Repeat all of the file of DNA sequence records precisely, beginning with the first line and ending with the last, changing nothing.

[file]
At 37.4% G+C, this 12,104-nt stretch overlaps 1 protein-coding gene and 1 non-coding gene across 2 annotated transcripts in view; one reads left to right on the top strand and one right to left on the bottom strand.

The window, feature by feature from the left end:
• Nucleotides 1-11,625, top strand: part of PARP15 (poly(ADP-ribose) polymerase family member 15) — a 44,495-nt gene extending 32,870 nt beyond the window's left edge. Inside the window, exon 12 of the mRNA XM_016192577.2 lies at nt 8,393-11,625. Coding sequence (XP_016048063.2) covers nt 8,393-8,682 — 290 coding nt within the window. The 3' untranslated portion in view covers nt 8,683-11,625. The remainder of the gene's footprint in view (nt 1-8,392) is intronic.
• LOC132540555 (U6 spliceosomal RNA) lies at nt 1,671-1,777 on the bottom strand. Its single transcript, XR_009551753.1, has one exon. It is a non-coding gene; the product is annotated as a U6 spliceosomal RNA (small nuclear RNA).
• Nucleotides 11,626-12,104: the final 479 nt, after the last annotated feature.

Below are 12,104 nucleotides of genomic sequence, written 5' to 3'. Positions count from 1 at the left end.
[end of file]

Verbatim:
At 37.4% G+C, this 12,104-nt stretch overlaps 1 protein-coding gene and 1 non-coding gene across 2 annotated transcripts in view; one reads left to right on the top strand and one right to left on the bottom strand.

The window, feature by feature from the left end:
• Nucleotides 1-11,625, top strand: part of PARP15 (poly(ADP-ribose) polymerase family member 15) — a 44,495-nt gene extending 32,870 nt beyond the window's left edge. Inside the window, exon 12 of the mRNA XM_016192577.2 lies at nt 8,393-11,625. Coding sequence (XP_016048063.2) covers nt 8,393-8,682 — 290 coding nt within the window. The 3' untranslated portion in view covers nt 8,683-11,625. The remainder of the gene's footprint in view (nt 1-8,392) is intronic.
• LOC132540555 (U6 spliceosomal RNA) lies at nt 1,671-1,777 on the bottom strand. Its single transcript, XR_009551753.1, has one exon. It is a non-coding gene; the product is annotated as a U6 spliceosomal RNA (small nuclear RNA).
• Nucleotides 11,626-12,104: the final 479 nt, after the last annotated feature.

Below are 12,104 nucleotides of genomic sequence, written 5' to 3'. Positions count from 1 at the left end.